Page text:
In this case, inadequate notification is not an issue. The town has held in-person meetings (where they got yelled at), virtual meetings, created social media, created a guide, created videos, wrote about the changes in platforms, discussed the changes in newspapers, notified the public through news organizations, and devoted 135 staff hours to conducting more than 19 community meetings. There was a survey. There was email outreach. A website was created. Outreach happened in many neighborhoods across Chapel Hill — any neighborhood or HOA that requested a meeting was granted a neighborhood-wide meeting (and they’re all on YouTube, so you can watch people yell at town staff from the comfort of their homes!) Check out all the neighborhoods that held meetings — and to the best of our understanding, every single neighborhood that requested a meeting, got a meeting.

A list from the Town of Chapel Hill's website of all the places where neighborhood meetings have taken place. It states: "Neighborhood Meetings(last updated 1/31/23) The Planning Department has held or scheduled meetings with residents of the following neighborhoods: Neighborhood Name Meeting Date Greenwood 2.1.2023 Gimghoul 2.2.2023 Franklin-Rosemary 2.7.2023 and 2.9.2023 Coker Hills West 2.8.2023 Glendale 2.27.2023 Hidden Hills 2.28.2023 Laurel Hills 3.6.2023 Colony Woods 3.8.2023 Pope Road 3.21.2023 Neighborhood Conservation Districts (NCDs) 3.29.2023 Westwood 3.30.2023 Lake Ellen 4.4.2023"
A list of all the neighborhood meetings the town has held with neighborhoods.

The rest of the text is made up. This text amendment is not a “contested approach,” as we have discussed. The town’s actions are perfectly straightforward and legal, as we discussed last month.. Sure, some wealthy homeowners have filed a lawsuit against Raleigh, but all it takes to file a lawsuit is money, not wisdom or a solid legal argument.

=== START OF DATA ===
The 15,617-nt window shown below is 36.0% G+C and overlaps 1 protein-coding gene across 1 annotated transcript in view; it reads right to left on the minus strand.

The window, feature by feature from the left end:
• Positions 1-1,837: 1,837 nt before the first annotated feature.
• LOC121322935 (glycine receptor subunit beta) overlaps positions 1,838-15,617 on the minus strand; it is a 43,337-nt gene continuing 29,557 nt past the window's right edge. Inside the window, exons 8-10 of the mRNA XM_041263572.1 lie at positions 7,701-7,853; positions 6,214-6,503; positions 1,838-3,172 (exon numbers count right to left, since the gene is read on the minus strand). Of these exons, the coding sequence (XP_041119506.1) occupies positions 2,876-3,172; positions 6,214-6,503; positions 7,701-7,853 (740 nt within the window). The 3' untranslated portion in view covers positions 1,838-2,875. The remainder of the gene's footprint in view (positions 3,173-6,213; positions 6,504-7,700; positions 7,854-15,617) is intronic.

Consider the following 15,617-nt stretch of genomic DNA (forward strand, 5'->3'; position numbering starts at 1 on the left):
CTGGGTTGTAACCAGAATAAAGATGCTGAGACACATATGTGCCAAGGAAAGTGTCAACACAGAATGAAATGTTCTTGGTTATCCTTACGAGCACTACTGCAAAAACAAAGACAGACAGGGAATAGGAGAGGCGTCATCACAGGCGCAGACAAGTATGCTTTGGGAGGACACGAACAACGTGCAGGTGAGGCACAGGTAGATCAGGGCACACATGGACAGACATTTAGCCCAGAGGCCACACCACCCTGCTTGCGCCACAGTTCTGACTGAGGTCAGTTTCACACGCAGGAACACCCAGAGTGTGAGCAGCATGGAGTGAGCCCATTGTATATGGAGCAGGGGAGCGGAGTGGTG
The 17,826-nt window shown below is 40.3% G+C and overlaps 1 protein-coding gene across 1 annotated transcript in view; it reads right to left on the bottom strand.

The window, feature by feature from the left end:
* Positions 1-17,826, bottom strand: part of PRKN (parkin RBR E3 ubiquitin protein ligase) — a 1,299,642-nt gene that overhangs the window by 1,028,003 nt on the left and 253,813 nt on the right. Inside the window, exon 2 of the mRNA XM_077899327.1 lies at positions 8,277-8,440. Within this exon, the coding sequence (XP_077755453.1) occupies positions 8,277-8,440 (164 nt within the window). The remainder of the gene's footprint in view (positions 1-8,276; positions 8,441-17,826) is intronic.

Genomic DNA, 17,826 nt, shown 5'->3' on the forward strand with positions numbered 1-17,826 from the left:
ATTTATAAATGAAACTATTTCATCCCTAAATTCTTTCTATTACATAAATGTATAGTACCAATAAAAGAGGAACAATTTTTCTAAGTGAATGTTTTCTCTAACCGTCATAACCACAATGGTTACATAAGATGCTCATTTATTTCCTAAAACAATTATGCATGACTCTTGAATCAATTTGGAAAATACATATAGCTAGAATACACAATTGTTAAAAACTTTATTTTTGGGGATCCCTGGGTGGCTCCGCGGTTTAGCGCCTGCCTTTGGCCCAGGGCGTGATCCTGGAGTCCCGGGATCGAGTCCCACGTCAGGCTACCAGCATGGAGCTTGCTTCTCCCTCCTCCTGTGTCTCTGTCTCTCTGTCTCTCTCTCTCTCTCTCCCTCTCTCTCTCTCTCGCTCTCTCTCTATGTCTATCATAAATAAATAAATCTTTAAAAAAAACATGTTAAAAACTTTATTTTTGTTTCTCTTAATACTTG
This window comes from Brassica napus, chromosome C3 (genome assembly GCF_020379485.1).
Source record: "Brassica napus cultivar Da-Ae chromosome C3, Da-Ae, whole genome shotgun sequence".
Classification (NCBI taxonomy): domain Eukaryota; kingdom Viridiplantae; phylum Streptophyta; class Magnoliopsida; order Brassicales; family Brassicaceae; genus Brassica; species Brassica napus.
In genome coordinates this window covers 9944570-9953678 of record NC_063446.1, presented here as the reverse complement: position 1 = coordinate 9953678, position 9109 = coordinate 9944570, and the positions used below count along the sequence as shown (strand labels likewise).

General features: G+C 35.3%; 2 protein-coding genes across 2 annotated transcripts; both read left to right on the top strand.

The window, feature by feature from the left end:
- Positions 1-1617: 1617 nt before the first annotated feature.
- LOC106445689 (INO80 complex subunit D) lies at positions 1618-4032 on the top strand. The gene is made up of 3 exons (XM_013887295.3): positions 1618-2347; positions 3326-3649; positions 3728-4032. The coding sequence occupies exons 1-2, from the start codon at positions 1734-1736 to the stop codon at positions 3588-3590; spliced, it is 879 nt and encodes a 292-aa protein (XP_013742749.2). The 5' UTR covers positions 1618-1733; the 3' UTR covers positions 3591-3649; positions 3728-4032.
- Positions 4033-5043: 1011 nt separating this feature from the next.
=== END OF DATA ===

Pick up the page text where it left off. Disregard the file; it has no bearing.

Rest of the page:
You’re not going to get an “impact study” for the building of a duplex anywhere in Chapel Hill, or anywhere in the state for that matter. And any claim that there has been inadequate engagement is just silly. Again, there have been 13 neighborhood meetings, two public information meetings, multiple open houses, and other opportunities to learn about the proposal on every possible medium. 

The proposal is set to be voted on in the coming months, and only one of the nine members of the town council (Adam Searing) has committed to stand with Chapel Hill residents and vote against it.

Adam Searing routinely spreads misinformation that we frequently fact check. He is CHALT’s guy on council, and refuses to even consider town staff’s modifications to the proposal that dramatically reduce its scope, so that’s accurate, we guess.

This proposal could expose our neighborhoods to unfettered, “by-right” development by wealthy institutions and investors in search of big profits on condos and rentals.For example: a wealthy out-of-state developer could buy a home in any formerly single-family zone—including historic neighborhoods, such as Franklin-Rosemary District—then tear it down, put up a fourplex of condos, and sell or rent them out without any community review or recourse.

So, this is what happens when you register a website domain in February but don’t launch it until April. We’ll once again point out: The proposal does not allow fourplexes in the R-1 zoning districts. It’s wildly inappropriate to gin up outrage about a proposal that doesn’t actually exist.

You can’t just buy houses and tear them down in a historic district. (There is a process for demo in the historic district; it’s lengthy and hard and involves lawyers and negotiations.) You can barely even put in new windows without an act of Congress. We have a Historic District Commission that debates things like outside lights. You’re not getting past them!

You’d think the anonymous authors of the website would give the town staff credit for walking back some of the changes, to make any gentle density even more gentle, but then it wouldn’t seem so scary and rile up people for election season.

Allowing multifamily buildings in neighborhoods designed for single-family homes would stress infrastructure such as roadways and utilities, as well as services such as sanitation and public safety.